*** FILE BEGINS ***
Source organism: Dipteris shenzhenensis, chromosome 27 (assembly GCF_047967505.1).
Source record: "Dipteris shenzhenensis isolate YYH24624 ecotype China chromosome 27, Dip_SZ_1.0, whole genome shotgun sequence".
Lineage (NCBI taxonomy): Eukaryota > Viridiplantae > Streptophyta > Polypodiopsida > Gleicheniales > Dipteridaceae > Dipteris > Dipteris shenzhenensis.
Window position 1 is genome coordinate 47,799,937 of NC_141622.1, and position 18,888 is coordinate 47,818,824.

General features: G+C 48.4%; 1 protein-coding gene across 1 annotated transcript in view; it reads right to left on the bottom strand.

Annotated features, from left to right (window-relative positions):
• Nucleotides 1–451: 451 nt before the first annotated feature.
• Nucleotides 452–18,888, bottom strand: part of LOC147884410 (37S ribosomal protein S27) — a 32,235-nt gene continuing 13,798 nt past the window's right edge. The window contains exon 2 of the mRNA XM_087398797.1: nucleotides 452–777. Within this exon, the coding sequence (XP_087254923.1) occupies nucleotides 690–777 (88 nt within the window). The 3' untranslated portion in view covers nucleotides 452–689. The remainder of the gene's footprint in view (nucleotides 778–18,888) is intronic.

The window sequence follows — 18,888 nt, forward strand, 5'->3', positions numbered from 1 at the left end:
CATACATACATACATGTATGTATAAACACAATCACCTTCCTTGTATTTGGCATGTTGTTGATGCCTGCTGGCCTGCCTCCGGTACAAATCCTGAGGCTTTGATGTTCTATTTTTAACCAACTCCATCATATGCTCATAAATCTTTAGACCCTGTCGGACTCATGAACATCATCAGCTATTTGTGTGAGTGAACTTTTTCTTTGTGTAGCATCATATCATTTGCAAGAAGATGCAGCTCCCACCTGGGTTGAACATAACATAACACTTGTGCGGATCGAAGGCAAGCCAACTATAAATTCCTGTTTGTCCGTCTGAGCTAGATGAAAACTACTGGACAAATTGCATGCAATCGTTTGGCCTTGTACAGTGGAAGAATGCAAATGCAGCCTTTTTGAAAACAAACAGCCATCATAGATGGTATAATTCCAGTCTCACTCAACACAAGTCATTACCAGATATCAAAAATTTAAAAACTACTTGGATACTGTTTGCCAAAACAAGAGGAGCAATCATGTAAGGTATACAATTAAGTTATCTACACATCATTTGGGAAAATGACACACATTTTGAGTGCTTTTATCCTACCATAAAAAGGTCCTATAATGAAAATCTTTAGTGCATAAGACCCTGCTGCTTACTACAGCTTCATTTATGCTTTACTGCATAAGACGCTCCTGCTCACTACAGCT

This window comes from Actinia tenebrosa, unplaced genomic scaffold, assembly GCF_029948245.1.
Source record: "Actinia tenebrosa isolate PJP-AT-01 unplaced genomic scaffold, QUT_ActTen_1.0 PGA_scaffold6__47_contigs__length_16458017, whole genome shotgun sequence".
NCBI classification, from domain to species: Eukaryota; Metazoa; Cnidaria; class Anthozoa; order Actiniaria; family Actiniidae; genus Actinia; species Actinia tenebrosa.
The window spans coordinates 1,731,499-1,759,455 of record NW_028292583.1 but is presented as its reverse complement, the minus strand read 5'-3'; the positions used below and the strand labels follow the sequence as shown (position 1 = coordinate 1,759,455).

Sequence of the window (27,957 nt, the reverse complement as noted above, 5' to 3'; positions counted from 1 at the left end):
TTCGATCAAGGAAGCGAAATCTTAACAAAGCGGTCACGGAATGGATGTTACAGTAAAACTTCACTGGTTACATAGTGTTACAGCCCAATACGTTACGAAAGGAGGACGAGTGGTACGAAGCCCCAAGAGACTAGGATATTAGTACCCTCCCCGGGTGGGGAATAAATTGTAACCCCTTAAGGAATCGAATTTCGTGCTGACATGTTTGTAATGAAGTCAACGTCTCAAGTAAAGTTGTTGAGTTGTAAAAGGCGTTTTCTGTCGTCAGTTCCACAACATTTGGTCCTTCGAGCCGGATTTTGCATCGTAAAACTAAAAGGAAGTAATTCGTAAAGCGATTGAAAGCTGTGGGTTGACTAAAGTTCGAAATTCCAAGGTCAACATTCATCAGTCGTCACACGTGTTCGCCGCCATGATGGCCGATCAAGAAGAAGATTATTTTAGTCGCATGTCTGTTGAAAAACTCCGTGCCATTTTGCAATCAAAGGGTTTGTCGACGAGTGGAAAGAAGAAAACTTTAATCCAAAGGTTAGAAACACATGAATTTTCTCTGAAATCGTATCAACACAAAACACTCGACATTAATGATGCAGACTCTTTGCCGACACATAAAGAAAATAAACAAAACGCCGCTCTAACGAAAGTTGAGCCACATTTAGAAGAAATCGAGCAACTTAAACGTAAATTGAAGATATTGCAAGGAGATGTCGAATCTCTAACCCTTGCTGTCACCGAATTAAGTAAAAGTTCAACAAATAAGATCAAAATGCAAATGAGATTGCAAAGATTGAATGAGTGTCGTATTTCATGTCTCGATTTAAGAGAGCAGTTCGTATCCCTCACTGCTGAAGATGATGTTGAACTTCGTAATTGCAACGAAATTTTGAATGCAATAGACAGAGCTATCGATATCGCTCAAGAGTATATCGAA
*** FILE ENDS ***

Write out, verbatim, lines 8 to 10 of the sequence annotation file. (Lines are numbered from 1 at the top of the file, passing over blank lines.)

• Nucleotides 452–18,888, bottom strand: part of LOC147884410 (37S ribosomal protein S27) — a 32,235-nt gene continuing 13,798 nt past the window's right edge. The window contains exon 2 of the mRNA XM_087398797.1: nucleotides 452–777. Within this exon, the coding sequence (XP_087254923.1) occupies nucleotides 690–777 (88 nt within the window). The 3' untranslated portion in view covers nucleotides 452–689. The remainder of the gene's footprint in view (nucleotides 778–18,888) is intronic.

The window sequence follows — 18,888 nt, forward strand, 5'->3', positions numbered from 1 at the left end:
CATACATACATACATGTATGTATAAACACAATCACCTTCCTTGTATTTGGCATGTTGTTGATGCCTGCTGGCCTGCCTCCGGTACAAATCCTGAGGCTTTGATGTTCTATTTTTAACCAACTCCATCATATGCTCATAAATCTTTAGACCCTGTCGGACTCATGAACATCATCAGCTATTTGTGTGAGTGAACTTTTTCTTTGTGTAGCATCATATCATTTGCAAGAAGATGCAGCTCCCACCTGGGTTGAACATAACATAACACTTGTGCGGATCGAAGGCAAGCCAACTATAAATTCCTGTTTGTCCGTCTGAGCTAGATGAAAACTACTGGACAAATTGCATGCAATCGTTTGGCCTTGTACAGTGGAAGAATGCAAATGCAGCCTTTTTGAAAACAAACAGCCATCATAGATGGTATAATTCCAGTCTCACTCAACACAAGTCATTACCAGATATCAAAAATTTAAAAACTACTTGGATACTGTTTGCCAAAACAAGAGGAGCAATCATGTAAGGTATACAATTAAGTTATCTACACATCATTTGGGAAAATGACACACATTTTGAGTGCTTTTATCCTACCATAAAAAGGTCCTATAATGAAAATCTTTAGTGCATAAGACCCTGCTGCTTACTACAGCTTCATTTATGCTTTACTGCATAAGACGCTCCTGCTCACTACAGCT